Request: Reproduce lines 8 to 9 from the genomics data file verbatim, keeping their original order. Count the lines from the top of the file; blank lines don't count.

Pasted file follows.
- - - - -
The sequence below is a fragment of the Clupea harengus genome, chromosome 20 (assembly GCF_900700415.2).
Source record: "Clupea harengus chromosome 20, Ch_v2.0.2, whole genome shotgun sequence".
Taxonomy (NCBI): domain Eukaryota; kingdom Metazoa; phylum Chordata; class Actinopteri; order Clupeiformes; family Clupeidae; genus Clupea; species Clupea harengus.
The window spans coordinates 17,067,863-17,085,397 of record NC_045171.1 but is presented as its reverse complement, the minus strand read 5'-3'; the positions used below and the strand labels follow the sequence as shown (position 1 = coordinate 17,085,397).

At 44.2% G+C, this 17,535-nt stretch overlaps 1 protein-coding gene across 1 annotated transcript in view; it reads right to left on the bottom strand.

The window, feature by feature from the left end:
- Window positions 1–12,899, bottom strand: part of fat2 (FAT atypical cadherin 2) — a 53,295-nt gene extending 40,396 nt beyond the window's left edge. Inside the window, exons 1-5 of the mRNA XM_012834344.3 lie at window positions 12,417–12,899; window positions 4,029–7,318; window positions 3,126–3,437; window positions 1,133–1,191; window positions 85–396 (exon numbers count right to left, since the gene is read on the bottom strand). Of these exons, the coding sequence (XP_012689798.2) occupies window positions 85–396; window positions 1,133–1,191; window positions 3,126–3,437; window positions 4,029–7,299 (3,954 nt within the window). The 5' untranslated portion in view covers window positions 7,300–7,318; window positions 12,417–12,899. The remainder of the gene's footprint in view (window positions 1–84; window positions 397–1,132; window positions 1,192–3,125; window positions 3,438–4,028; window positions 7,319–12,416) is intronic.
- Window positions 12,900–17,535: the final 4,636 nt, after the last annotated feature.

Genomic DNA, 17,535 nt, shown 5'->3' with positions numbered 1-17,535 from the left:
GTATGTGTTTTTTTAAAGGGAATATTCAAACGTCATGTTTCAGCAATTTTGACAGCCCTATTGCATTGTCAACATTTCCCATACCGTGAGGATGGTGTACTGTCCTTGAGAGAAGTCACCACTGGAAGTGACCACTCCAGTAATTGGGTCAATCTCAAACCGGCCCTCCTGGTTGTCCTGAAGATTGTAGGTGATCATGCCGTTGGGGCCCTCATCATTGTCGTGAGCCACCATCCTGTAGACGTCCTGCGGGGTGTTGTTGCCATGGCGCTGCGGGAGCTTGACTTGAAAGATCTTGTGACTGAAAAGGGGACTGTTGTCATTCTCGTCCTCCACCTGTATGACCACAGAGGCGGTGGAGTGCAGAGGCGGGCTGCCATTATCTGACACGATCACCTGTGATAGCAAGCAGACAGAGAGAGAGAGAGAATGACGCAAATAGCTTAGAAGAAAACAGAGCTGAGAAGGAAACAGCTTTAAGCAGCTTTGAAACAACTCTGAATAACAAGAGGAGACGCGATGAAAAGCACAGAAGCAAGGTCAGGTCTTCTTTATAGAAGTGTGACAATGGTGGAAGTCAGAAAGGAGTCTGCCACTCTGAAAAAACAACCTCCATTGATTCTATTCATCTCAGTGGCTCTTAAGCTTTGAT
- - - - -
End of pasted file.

- Window positions 12,900–17,535: the final 4,636 nt, after the last annotated feature.

Genomic DNA, 17,535 nt, shown 5'->3' with positions numbered 1-17,535 from the left: